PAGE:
The U.S. Bankruptcy Court in New York has reportedly turned down Vivint Solar’s lawsuit against SunEdison regarding what Vivint called a “willful breach” of contract by now-bankrupt SunEdison following the companies’ canceled merger agreement.
According to coverage from the Wall Street Journal, Judge Stuart M. Bernstein said Vivint did not “make a prima facie showing that its claim must be liquidated immediately or within a short (or any) time frame whether here or in Delaware Chancery Court.”
In turn, says the report, the judge “rejected Vivint’s call to lift the automatic stay shielding SunEdison from hostile litigation” while SunEdison’s bankruptcy case plays out. (The company filed for Chapter 11 bankruptcy in April.)
Earlier this year, Vivint terminated a planned $2.2 billion merger deal with SunEdison. The solar company claimed that SunEdison failed to consummate the merger when required pursuant to the terms of the agreement. In turn, Vivint launched a lawsuit in the Court of Chancery of the State of Delaware over the breached agreement; in addition, the company was seeking damages to stockholders.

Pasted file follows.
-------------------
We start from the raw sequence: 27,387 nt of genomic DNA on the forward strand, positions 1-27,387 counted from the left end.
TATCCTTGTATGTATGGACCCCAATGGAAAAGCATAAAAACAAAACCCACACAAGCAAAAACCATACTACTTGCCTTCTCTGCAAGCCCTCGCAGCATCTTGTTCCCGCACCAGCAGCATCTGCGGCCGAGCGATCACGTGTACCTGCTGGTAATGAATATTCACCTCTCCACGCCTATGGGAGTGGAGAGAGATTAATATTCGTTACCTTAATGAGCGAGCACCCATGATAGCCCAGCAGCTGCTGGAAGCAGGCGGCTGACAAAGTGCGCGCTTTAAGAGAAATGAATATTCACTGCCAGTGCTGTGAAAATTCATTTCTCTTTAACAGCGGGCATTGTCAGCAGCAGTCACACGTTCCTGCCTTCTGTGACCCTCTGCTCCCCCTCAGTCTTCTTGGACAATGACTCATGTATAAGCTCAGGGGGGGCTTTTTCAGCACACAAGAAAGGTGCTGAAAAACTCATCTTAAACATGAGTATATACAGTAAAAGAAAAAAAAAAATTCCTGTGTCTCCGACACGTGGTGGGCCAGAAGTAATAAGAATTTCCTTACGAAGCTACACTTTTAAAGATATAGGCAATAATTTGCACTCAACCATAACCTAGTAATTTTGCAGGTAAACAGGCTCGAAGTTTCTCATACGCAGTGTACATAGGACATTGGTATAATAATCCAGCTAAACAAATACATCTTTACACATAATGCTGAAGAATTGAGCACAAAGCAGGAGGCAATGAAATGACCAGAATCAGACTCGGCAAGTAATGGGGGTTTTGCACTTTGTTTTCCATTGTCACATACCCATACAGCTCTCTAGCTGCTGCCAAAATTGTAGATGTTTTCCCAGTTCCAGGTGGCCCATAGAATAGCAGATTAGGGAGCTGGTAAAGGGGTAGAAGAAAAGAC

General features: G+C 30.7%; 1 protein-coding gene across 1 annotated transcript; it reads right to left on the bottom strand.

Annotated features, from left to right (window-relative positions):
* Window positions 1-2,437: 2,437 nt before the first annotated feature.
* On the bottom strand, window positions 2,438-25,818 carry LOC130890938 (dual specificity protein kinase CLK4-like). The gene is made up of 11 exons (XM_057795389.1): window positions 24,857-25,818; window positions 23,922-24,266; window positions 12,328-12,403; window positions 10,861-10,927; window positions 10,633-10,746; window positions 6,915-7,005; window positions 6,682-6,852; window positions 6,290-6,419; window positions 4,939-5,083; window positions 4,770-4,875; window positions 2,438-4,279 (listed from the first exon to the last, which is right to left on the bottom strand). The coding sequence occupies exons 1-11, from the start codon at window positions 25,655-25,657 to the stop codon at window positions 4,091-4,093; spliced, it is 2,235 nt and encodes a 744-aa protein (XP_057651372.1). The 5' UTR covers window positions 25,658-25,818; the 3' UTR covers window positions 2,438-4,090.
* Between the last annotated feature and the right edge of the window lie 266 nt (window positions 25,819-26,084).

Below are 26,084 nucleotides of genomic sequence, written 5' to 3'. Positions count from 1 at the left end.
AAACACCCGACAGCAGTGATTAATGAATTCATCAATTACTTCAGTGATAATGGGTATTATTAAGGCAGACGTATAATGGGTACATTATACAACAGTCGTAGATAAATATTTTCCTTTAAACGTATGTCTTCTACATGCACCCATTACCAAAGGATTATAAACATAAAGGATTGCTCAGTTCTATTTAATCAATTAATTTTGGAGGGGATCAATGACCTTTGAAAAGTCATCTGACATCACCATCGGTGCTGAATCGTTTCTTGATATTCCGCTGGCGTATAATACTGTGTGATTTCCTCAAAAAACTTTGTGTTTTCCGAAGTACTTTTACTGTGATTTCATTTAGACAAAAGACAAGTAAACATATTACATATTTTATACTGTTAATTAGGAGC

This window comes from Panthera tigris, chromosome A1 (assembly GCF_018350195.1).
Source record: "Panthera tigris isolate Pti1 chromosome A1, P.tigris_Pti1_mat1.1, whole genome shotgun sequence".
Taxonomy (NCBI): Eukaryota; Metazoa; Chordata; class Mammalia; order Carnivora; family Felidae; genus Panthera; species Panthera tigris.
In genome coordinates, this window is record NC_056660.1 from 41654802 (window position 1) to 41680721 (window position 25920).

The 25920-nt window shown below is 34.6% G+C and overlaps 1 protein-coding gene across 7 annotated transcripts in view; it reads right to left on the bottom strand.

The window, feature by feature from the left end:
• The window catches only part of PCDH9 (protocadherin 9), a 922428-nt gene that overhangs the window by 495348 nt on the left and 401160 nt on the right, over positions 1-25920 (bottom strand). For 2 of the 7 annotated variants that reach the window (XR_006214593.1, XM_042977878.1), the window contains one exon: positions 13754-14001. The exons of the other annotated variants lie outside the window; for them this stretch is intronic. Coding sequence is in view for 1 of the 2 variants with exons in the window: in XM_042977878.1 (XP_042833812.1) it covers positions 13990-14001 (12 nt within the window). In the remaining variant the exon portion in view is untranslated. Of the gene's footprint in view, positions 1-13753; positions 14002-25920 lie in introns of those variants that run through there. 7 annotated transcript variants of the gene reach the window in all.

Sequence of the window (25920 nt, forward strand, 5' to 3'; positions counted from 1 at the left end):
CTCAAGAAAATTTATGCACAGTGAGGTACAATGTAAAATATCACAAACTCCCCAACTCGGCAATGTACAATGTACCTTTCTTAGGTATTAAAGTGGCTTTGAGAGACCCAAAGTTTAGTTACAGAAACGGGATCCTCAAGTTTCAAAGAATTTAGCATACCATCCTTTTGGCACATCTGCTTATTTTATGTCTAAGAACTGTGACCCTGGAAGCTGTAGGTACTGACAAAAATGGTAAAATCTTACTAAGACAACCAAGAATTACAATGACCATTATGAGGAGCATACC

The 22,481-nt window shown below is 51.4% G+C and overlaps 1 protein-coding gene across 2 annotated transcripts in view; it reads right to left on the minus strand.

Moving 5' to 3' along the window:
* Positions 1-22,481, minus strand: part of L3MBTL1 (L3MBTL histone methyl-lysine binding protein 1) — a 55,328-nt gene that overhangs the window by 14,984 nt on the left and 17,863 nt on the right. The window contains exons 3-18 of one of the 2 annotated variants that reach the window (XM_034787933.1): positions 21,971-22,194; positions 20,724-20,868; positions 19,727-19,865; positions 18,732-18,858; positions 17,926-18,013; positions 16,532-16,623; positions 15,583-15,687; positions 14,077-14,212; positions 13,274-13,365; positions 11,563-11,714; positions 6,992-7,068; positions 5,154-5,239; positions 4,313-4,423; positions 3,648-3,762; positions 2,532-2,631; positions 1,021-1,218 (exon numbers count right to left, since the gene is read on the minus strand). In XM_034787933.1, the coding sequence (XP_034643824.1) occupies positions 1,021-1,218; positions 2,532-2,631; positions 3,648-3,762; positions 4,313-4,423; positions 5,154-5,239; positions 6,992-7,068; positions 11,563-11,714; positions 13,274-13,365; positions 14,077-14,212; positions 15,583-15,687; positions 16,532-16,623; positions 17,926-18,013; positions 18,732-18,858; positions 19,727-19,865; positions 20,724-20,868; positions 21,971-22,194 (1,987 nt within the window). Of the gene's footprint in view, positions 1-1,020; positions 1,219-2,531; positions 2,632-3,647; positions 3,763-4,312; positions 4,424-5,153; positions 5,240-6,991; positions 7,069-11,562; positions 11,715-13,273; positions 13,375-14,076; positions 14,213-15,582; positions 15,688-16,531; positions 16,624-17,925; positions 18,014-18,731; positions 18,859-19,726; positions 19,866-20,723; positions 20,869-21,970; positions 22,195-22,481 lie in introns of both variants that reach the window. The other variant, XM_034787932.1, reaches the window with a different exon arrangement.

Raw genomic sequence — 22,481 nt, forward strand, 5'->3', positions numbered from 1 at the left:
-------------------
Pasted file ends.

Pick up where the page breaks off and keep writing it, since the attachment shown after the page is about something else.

Gregory Butterfield, then-president and CEO of Vivint Solar, said in March, “SunEdison has willfully breached its obligations under the merger agreement, and we intend to pursue Vivint Solar’s remedies vigorously.” (Butterfield stepped down from his executive role a couple months later.)
The WSJ report, which says Vivint claimed damages totaled a whopping $1 billion, notes that if the lawsuit had gone through, Vivint could have had “significant bargaining power” in the reorganization of SunEdison.
The full coverage can be found here.